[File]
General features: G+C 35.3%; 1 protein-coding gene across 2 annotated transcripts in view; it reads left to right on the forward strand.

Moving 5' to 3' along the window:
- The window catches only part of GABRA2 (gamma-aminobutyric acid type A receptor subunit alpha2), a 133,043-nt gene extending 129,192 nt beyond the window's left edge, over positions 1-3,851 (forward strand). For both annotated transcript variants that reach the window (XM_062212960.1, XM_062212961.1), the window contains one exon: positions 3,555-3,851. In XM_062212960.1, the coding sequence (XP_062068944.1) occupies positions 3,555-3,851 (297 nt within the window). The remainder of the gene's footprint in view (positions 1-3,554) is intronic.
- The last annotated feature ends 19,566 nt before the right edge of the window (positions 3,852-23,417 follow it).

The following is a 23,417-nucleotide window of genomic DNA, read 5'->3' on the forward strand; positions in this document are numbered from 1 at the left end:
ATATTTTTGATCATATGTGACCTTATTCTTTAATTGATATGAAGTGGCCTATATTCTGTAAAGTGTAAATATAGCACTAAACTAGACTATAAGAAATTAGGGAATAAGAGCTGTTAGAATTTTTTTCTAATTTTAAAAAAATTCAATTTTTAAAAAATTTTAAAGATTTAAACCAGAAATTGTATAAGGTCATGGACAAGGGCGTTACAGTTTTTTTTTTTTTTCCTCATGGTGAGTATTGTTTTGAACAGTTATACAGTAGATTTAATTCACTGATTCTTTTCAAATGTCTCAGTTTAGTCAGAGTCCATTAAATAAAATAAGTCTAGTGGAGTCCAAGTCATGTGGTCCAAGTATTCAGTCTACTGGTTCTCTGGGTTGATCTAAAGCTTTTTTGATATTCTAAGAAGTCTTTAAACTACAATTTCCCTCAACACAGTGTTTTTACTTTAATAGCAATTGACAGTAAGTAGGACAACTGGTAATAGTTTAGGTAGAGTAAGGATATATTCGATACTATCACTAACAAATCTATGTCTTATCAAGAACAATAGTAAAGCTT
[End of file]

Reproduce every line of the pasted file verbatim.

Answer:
General features: G+C 35.3%; 1 protein-coding gene across 2 annotated transcripts in view; it reads left to right on the forward strand.

Moving 5' to 3' along the window:
- The window catches only part of GABRA2 (gamma-aminobutyric acid type A receptor subunit alpha2), a 133,043-nt gene extending 129,192 nt beyond the window's left edge, over positions 1-3,851 (forward strand). For both annotated transcript variants that reach the window (XM_062212960.1, XM_062212961.1), the window contains one exon: positions 3,555-3,851. In XM_062212960.1, the coding sequence (XP_062068944.1) occupies positions 3,555-3,851 (297 nt within the window). The remainder of the gene's footprint in view (positions 1-3,554) is intronic.
- The last annotated feature ends 19,566 nt before the right edge of the window (positions 3,852-23,417 follow it).

The following is a 23,417-nucleotide window of genomic DNA, read 5'->3' on the forward strand; positions in this document are numbered from 1 at the left end:
ATATTTTTGATCATATGTGACCTTATTCTTTAATTGATATGAAGTGGCCTATATTCTGTAAAGTGTAAATATAGCACTAAACTAGACTATAAGAAATTAGGGAATAAGAGCTGTTAGAATTTTTTTCTAATTTTAAAAAAATTCAATTTTTAAAAAATTTTAAAGATTTAAACCAGAAATTGTATAAGGTCATGGACAAGGGCGTTACAGTTTTTTTTTTTTTTCCTCATGGTGAGTATTGTTTTGAACAGTTATACAGTAGATTTAATTCACTGATTCTTTTCAAATGTCTCAGTTTAGTCAGAGTCCATTAAATAAAATAAGTCTAGTGGAGTCCAAGTCATGTGGTCCAAGTATTCAGTCTACTGGTTCTCTGGGTTGATCTAAAGCTTTTTTGATATTCTAAGAAGTCTTTAAACTACAATTTCCCTCAACACAGTGTTTTTACTTTAATAGCAATTGACAGTAAGTAGGACAACTGGTAATAGTTTAGGTAGAGTAAGGATATATTCGATACTATCACTAACAAATCTATGTCTTATCAAGAACAATAGTAAAGCTT